Händel’s Alcina was the first Baroque opera ever to be performed in Hof, a small out-of-the-way city in the extreme northeast corner of Bavaria. I went there in 2018 not knowing what to expect, but I was completely convinced by the brilliant production and flawless performance of this “magic opera” (Zauberoper, as it was advertised in Hof) from the year 1735.
All you loyal readers of my post on the State Opera in Vienna might recall that I saw an impressive production of Händel’s Alcina in Vienna in 2016. The staging in Hof was completely different but equally brilliant, thanks especially to the presence of ten ballet dancers, five men and five women, who appeared in many of the scenes in a variety of roles, dancing in both contemporary and ballet styles to accompany the singing and the music.
I remember especially Badamente’s aria in which she apologizes profusely to Oronte for being unfaithful to him, with a beautiful violin accompaniment from the pit and a lovely dance sequence on stage. Most theaters don’t even have ballet companies any more, but Hof has twelve dancers in its ensemble, ten of whom appeared in Alcina (the other two presumably being kept in reserve in case of illness or injury).
The choreography, by ballet director Barbara Buser, was varied, inventive and always seemed to support the music and the drama, without ever getting in the way. Of the ten dancers, two pairs emerged who did classical-looking ballet sequences at appropriate times.
The stage set consisted mainly of a cylinder within a cylinder which could be opened and closed in various ways. The center was the inner sanctum where Alcina appeared, triumphant at first with her long dress and long claw-like fingernails but defeated at the end when the evil spirits, played by the dancers in ingenious gauze costumes, ignored her orders and just swirled around her instead. The inside of the cylinder was illuminated at times by an unusually subtle use of videos that just seemed to grow out of the lighting effects, so you never had the feeling ‘now they’re showing a video’.
The title role of the sorceress Alcina was played and sung by the German soprano Inga Lisa Lehr, in her eighth season as an ensemble member of the Theater Hof. The male lead was a guest singer, the Italian countertenor Antonio Geovannini in the role of the knight Ruggiero, who has been seduced by Alcina to keep him on her island and off the battlefield. (But Alcina makes the mistake of falling in love with him, leading to her downfall at the end of the opera.)
The conductor for this production was Daniel Spaw, an American in his first season as deputy music director in Hof. The stage director, set designer and costume designer was Hinrich Horstkotte, who has staged over sixty operas (mainly in Germany, but also in Austria and Taiwan) since 1998.
Alcina was one of Händel’s later operas, composed after he had been in the opera business for over a quarter century. That makes it 283 years old (as of 2018), but the story was based on an epic poem from two centuries earlier (Ariosto’s Orlando furioso) which was set in a time three hundred years before that, in the First Crusade of the late eleventh century. This is typical for Baroque operas: looking back from the present day to the creation of the opera, then to the writing of the poem and then to the time of the story, we are looking back nine hundred years or more into the misty past.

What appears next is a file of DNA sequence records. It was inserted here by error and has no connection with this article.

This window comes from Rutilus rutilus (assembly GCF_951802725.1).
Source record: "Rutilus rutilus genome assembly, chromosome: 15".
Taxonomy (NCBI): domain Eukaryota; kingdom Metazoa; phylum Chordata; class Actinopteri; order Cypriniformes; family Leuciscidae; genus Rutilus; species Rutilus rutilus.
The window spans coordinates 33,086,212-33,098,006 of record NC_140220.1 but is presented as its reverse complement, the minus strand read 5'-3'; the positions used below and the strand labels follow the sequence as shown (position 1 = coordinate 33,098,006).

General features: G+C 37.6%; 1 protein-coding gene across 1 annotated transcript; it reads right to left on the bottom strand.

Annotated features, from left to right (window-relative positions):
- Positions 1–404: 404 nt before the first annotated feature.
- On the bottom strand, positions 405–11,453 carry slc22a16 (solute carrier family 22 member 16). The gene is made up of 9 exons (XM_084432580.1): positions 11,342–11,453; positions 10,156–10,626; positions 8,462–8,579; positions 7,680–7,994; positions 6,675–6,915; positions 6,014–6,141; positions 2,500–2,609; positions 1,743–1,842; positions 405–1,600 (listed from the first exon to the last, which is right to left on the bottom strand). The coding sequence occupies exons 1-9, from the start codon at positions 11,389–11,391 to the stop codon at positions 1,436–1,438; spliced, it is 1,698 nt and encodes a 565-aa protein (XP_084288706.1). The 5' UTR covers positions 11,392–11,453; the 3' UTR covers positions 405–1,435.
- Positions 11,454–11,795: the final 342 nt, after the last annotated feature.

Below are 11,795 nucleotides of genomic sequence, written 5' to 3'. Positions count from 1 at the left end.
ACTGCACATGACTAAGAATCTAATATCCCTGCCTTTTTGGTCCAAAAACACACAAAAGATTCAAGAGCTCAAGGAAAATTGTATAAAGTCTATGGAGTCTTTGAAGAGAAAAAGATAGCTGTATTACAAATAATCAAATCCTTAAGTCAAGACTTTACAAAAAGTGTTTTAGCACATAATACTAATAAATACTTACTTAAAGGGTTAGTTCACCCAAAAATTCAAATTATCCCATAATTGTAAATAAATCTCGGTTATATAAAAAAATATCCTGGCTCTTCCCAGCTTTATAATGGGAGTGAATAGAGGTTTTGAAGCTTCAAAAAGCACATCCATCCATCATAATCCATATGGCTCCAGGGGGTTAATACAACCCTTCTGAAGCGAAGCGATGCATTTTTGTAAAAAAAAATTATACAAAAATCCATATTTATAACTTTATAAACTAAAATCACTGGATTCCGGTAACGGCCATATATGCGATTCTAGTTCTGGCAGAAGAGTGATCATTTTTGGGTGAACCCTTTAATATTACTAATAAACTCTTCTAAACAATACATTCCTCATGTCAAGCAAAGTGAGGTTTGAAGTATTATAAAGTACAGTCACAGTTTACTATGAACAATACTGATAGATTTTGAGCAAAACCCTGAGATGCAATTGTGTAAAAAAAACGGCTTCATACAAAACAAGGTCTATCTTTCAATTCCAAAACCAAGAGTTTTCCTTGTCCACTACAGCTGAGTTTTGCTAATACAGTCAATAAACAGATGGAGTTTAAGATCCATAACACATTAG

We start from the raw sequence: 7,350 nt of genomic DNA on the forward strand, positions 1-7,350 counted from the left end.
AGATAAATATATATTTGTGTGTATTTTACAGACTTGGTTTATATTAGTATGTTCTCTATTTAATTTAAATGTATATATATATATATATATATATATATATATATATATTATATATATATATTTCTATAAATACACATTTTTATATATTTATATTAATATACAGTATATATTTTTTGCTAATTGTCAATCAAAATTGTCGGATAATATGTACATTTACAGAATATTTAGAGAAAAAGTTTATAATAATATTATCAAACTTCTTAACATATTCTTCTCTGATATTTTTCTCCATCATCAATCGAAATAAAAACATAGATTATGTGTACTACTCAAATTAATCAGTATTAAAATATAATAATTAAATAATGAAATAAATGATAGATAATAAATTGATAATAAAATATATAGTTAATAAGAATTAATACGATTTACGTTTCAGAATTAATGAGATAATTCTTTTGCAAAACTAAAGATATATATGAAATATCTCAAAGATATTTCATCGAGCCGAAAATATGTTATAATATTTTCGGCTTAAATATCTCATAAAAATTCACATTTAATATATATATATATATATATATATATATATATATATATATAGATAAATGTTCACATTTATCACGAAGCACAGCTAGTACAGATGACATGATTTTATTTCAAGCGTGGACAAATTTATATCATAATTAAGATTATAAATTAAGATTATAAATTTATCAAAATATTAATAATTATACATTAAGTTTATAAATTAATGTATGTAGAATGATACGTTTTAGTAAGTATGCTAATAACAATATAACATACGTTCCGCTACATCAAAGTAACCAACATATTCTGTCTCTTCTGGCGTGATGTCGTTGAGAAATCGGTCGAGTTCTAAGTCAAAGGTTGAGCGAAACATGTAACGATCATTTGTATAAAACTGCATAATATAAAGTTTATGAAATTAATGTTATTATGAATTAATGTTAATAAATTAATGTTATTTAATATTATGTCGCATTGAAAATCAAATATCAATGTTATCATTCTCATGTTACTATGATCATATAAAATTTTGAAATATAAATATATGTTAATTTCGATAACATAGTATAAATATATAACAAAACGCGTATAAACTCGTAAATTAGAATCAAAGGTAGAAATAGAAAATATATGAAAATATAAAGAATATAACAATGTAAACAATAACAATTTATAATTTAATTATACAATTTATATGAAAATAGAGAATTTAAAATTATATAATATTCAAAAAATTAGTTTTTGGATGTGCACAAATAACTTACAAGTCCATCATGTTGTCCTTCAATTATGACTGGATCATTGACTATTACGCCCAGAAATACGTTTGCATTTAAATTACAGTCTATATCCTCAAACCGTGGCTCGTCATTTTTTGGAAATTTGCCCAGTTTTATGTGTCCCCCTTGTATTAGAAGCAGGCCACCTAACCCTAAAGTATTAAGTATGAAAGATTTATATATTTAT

The word Hof in German has several meanings, for instance court or courtyard or farm or farmyard. The city of Hof seems to have got its name from the farming side, since it was never the seat of any kind of kingdom or duchy.
The composer Georg Friedrich Händel never set foot in Hof, as far as I know, but he was born and grew up in another city on the same river, namely Halle, which is well over a hundred km downstream (= north) on the Saale River.
During the decades of the division of Germany after the Second World War, Hof was in an extremely isolated position, since it was in West Germany but surrounded on three sides by impenetrable borders to East Germany or Czechoslovakia.
Even today, after the borders have opened up or disappeared, Hof is rather remote. To get there you have to change trains in Nürnberg and ride for nearly two hours on a regional express train.
The new theater in Hof was opened in 1994 and has 567 seats in the large hall. Most of the seats were occupied the night I was there, even though it was a Wednesday evening in July, which might not seem like an ideal time for filling a theater.
Before my opera visit I had been to Hof twice, once in 1999 to lead a workshop for the English teachers at the adult education center and once in 2002 to do a presentation of a new series of textbooks.
The theater in Hof is the sixty-first German opera house I have been to, as listed in my post Seventy-one opera houses in Germany.
Watch the trailer of Alcina at the Theater Hof.
My photos and text in this post are from 2018.
See also: Händel as an opera composer.